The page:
“During our regular verification of accounts, we couldn’t verify your information. Please click here to update and verify your information.”
Sound familiar? You’ve likely received email saying this or something like it, purporting to be from eBay, PayPal, or your bank. Or a recently-deceased Nigerian diplomat’s envoy has decided you are the perfect person to help launder his millions of dollars. Or you’ve won a European lottery. It’s amazing how many nice people want to send you money, as long as you provide them your name, address, social security number, and bank account information.
As you’ve probably learned by now, these claims are utterly bogus. What to do with those scam emails now, though? Well, how about a chance to actually do something to stem the tide and catch the crooks? This article will explain where to forward scam emails.
Wait, Are You Seriously Saying Forwarding Scam Emails Can Stop The Crooks?
Actually apprehending the perpetrators of email scams is quite rare. Chances are very, very slim of ever catching the perpetrators of these scams. Doesn’t sound very reassuring, does it?
It gets better. See, when these organizations that you forward scam emails to know the scam emails are going on, they can then make their employees and customers aware of it. They send emails of their own warning people of the scam, and reminding them, for instance, that legitimate emails will never ask readers to click a link. Government authorities like the FTC (Federal Trade Commission) in the U.S. also track email scams and do occasionally gather enough evidence to put scammers behind bars.
Where to Forward Scam Emails
There are 3 primary places you may decide to forward scam emails to: government agencies, the Anti-Phishing Working Group, and the company being impersonated (if an email is pretending to be from a company it’s not).
In the U.S., forward scam emails to the FTC at: [email protected]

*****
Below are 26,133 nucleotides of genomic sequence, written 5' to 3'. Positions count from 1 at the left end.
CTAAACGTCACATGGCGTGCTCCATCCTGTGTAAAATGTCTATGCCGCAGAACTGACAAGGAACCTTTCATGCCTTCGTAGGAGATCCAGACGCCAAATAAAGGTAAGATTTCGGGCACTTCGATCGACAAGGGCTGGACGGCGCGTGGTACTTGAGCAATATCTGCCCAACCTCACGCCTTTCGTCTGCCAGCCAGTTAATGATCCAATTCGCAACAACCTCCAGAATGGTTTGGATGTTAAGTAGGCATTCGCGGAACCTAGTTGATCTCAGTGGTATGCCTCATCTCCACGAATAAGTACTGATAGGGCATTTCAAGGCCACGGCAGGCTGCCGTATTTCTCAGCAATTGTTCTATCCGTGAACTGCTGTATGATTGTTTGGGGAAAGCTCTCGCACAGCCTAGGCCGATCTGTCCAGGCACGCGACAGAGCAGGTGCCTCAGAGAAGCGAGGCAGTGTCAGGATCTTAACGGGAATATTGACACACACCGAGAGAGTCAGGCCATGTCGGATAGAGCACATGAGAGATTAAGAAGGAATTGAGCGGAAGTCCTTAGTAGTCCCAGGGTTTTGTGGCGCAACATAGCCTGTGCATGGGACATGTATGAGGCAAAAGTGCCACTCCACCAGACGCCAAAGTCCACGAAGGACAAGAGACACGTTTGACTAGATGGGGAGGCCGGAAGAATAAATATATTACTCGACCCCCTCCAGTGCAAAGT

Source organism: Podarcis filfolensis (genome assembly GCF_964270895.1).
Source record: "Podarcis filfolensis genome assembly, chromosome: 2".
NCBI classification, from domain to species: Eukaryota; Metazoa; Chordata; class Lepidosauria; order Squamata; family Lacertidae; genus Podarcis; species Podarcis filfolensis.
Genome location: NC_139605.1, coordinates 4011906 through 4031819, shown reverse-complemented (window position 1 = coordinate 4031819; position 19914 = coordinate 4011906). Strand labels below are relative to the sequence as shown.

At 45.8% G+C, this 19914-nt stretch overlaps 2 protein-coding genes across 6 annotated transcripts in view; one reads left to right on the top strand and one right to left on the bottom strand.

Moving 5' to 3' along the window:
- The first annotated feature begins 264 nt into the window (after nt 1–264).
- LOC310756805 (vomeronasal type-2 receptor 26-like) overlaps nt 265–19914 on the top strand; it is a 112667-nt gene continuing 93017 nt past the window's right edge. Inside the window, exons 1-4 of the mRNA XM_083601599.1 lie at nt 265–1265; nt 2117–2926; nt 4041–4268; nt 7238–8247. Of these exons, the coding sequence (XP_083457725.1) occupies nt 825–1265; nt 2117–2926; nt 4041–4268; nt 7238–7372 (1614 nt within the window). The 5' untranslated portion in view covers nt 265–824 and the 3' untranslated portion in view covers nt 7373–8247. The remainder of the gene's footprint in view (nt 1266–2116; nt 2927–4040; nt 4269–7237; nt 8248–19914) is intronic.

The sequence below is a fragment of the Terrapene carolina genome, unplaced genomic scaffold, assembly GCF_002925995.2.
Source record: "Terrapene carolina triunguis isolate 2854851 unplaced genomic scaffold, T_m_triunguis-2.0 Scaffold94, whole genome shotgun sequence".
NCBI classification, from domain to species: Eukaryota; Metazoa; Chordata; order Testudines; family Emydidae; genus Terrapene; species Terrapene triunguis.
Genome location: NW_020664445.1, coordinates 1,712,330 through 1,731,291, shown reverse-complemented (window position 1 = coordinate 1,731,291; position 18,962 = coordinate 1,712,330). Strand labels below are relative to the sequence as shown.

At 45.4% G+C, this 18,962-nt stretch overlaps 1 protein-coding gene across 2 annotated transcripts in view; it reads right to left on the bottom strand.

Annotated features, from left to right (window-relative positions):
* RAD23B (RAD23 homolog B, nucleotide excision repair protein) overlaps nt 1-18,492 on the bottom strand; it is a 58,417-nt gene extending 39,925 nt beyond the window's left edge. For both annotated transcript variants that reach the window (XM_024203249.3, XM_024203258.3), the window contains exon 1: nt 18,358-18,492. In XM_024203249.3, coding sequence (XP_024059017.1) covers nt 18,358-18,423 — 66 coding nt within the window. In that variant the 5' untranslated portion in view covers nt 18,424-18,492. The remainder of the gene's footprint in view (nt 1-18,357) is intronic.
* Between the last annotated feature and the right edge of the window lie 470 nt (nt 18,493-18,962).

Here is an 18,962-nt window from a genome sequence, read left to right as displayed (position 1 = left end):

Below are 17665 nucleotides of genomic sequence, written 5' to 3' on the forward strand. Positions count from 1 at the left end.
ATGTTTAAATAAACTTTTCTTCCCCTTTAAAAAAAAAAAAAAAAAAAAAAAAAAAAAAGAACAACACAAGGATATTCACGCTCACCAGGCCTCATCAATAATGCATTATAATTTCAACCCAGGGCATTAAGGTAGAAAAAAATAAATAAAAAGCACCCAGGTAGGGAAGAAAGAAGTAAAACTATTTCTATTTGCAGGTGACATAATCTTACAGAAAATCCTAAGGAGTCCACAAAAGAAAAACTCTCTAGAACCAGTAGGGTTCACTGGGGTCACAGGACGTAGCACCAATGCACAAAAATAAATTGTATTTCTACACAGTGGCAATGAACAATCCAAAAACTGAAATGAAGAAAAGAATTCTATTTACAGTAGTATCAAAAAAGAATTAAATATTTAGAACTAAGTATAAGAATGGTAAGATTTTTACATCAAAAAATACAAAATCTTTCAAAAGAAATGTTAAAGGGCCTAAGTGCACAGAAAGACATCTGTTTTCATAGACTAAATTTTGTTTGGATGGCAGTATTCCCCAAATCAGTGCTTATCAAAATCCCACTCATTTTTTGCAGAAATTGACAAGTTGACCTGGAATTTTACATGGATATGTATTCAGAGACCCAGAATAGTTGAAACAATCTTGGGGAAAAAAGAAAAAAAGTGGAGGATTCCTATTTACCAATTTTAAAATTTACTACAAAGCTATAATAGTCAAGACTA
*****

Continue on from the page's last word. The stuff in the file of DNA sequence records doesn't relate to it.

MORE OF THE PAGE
Other countries have more complicated processes for forwarding scam emails, often depending on the industry (financial scams are often asked to be forwarded to the country’s Ministry of Finance, for example). Check your country’s consumer-protection division for more information.
The Anti-Phishing Working Group
The Anti-Phishing Working Group is a nonprofit clearinghouse that “collects, analyzes, and exchanges lists of verified credential collection sites, like those used in phishing.” If your scam email is trying to gather personal information, send it to the Anti-Phishing Working Group as well.
The Company or Institution Being Impersonated
Typing “[email protected]” into a search engine will usually bring up the company’s fraud department and tell you where to forward scam emails. Some companies are so frequently targeted by email scammers that their address for forwarding scam emails is common knowledge:
In addition to knowing how to identify scam emails, knowing where to forward scam email so that authorities can take action, is very important. Now you know what to do the next time scammers send you email trying to mine your personal information: you can fight back!